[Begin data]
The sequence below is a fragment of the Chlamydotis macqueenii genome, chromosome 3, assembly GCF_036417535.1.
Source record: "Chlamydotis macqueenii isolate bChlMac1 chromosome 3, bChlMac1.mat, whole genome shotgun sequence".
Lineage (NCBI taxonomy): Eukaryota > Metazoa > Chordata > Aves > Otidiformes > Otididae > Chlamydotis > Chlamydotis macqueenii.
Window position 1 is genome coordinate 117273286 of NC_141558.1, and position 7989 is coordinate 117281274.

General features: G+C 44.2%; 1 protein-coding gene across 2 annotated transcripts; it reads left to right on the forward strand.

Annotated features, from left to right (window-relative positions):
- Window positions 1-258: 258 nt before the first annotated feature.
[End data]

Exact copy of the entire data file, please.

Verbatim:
The sequence below is a fragment of the Chlamydotis macqueenii genome, chromosome 3, assembly GCF_036417535.1.
Source record: "Chlamydotis macqueenii isolate bChlMac1 chromosome 3, bChlMac1.mat, whole genome shotgun sequence".
Lineage (NCBI taxonomy): Eukaryota > Metazoa > Chordata > Aves > Otidiformes > Otididae > Chlamydotis > Chlamydotis macqueenii.
Window position 1 is genome coordinate 117273286 of NC_141558.1, and position 7989 is coordinate 117281274.

General features: G+C 44.2%; 1 protein-coding gene across 2 annotated transcripts; it reads left to right on the forward strand.

Annotated features, from left to right (window-relative positions):
- Window positions 1-258: 258 nt before the first annotated feature.